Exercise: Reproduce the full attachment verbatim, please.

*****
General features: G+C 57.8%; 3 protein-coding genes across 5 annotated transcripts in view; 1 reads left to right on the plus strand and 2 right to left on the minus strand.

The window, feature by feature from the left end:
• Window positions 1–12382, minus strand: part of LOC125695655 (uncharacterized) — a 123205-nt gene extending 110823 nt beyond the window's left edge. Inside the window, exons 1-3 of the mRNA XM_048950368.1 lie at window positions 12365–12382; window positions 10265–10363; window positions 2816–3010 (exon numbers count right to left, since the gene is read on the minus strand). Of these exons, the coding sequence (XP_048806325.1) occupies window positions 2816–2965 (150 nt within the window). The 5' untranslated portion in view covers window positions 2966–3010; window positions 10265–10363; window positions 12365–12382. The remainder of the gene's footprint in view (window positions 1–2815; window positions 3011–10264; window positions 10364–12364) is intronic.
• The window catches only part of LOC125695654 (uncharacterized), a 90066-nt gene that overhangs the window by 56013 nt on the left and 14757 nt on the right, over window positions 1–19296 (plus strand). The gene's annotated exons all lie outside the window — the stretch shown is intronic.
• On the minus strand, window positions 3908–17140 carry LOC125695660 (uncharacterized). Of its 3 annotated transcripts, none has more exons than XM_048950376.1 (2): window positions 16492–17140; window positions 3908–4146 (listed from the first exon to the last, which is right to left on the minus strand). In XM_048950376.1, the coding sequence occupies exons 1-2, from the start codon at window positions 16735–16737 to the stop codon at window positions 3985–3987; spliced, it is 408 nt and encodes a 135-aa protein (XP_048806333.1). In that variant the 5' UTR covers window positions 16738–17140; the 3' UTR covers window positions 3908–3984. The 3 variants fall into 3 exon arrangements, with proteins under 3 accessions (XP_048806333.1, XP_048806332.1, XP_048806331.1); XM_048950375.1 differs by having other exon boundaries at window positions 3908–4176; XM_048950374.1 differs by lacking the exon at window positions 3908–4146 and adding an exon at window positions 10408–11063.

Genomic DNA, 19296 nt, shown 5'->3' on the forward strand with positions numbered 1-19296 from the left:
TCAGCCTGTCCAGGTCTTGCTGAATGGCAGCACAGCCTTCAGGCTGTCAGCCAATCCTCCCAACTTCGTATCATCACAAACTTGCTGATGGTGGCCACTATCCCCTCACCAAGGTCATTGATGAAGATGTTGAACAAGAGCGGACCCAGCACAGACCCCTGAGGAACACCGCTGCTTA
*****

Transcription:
General features: G+C 57.8%; 3 protein-coding genes across 5 annotated transcripts in view; 1 reads left to right on the plus strand and 2 right to left on the minus strand.

The window, feature by feature from the left end:
• Window positions 1–12382, minus strand: part of LOC125695655 (uncharacterized) — a 123205-nt gene extending 110823 nt beyond the window's left edge. Inside the window, exons 1-3 of the mRNA XM_048950368.1 lie at window positions 12365–12382; window positions 10265–10363; window positions 2816–3010 (exon numbers count right to left, since the gene is read on the minus strand). Of these exons, the coding sequence (XP_048806325.1) occupies window positions 2816–2965 (150 nt within the window). The 5' untranslated portion in view covers window positions 2966–3010; window positions 10265–10363; window positions 12365–12382. The remainder of the gene's footprint in view (window positions 1–2815; window positions 3011–10264; window positions 10364–12364) is intronic.
• The window catches only part of LOC125695654 (uncharacterized), a 90066-nt gene that overhangs the window by 56013 nt on the left and 14757 nt on the right, over window positions 1–19296 (plus strand). The gene's annotated exons all lie outside the window — the stretch shown is intronic.
• On the minus strand, window positions 3908–17140 carry LOC125695660 (uncharacterized). Of its 3 annotated transcripts, none has more exons than XM_048950376.1 (2): window positions 16492–17140; window positions 3908–4146 (listed from the first exon to the last, which is right to left on the minus strand). In XM_048950376.1, the coding sequence occupies exons 1-2, from the start codon at window positions 16735–16737 to the stop codon at window positions 3985–3987; spliced, it is 408 nt and encodes a 135-aa protein (XP_048806333.1). In that variant the 5' UTR covers window positions 16738–17140; the 3' UTR covers window positions 3908–3984. The 3 variants fall into 3 exon arrangements, with proteins under 3 accessions (XP_048806333.1, XP_048806332.1, XP_048806331.1); XM_048950375.1 differs by having other exon boundaries at window positions 3908–4176; XM_048950374.1 differs by lacking the exon at window positions 3908–4146 and adding an exon at window positions 10408–11063.

Genomic DNA, 19296 nt, shown 5'->3' on the forward strand with positions numbered 1-19296 from the left:
TCAGCCTGTCCAGGTCTTGCTGAATGGCAGCACAGCCTTCAGGCTGTCAGCCAATCCTCCCAACTTCGTATCATCACAAACTTGCTGATGGTGGCCACTATCCCCTCACCAAGGTCATTGATGAAGATGTTGAACAAGAGCGGACCCAGCACAGACCCCTGAGGAACACCGCTGCTTA